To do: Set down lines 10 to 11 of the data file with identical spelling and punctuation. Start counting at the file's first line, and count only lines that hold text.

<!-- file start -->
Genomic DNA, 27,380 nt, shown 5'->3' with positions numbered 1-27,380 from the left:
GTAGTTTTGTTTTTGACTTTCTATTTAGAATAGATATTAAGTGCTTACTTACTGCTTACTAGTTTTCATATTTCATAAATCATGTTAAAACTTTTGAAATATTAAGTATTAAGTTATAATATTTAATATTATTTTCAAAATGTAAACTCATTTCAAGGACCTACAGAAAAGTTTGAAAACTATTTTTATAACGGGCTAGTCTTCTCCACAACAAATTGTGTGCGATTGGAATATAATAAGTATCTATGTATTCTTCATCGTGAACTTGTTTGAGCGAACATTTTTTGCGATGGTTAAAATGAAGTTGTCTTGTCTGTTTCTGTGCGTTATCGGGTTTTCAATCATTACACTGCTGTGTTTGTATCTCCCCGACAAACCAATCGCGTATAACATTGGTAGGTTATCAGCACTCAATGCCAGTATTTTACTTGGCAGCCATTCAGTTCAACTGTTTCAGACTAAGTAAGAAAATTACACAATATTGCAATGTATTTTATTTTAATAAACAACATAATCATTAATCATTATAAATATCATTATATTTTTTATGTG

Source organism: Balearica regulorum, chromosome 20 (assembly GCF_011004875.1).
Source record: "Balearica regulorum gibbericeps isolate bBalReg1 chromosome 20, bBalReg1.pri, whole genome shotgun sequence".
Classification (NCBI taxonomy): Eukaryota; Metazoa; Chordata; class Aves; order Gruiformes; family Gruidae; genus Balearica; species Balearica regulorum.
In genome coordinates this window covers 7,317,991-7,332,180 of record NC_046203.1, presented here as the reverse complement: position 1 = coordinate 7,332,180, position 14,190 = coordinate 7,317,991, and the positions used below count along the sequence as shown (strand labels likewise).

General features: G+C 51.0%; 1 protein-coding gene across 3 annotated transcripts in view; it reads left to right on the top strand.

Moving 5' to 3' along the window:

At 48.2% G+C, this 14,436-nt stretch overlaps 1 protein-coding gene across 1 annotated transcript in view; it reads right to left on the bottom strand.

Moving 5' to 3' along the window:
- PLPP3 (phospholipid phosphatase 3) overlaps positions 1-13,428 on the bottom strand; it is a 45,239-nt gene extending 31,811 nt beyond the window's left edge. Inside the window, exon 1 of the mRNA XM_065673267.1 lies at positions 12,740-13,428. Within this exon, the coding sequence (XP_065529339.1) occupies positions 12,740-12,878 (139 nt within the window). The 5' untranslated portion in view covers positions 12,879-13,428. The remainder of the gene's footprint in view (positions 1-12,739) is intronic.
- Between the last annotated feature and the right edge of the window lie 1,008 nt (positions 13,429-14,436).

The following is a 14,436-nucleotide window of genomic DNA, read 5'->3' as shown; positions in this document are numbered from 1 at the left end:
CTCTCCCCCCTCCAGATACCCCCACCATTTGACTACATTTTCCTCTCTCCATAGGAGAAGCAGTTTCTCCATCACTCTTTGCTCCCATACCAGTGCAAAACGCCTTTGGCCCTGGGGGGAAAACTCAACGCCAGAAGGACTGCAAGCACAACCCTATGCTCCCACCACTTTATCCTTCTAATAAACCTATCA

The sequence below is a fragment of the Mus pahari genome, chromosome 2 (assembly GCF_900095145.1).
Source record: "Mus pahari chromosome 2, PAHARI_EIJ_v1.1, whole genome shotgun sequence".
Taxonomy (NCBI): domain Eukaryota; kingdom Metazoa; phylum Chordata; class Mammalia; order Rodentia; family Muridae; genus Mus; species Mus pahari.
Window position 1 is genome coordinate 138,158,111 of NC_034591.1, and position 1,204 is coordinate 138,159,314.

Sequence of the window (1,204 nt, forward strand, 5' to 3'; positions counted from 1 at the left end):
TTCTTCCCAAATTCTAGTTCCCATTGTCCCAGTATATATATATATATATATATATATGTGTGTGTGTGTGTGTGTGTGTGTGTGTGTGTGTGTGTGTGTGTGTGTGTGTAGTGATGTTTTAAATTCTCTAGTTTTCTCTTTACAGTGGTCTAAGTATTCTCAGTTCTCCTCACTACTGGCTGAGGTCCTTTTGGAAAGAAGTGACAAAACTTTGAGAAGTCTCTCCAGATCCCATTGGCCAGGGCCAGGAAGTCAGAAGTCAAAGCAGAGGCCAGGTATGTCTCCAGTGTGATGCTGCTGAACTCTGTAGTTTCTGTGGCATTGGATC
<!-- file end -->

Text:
Moving 5' to 3' along the window:
- PLPP3 (phospholipid phosphatase 3) overlaps positions 1-13,428 on the bottom strand; it is a 45,239-nt gene extending 31,811 nt beyond the window's left edge. Inside the window, exon 1 of the mRNA XM_065673267.1 lies at positions 12,740-13,428. Within this exon, the coding sequence (XP_065529339.1) occupies positions 12,740-12,878 (139 nt within the window). The 5' untranslated portion in view covers positions 12,879-13,428. The remainder of the gene's footprint in view (positions 1-12,739) is intronic.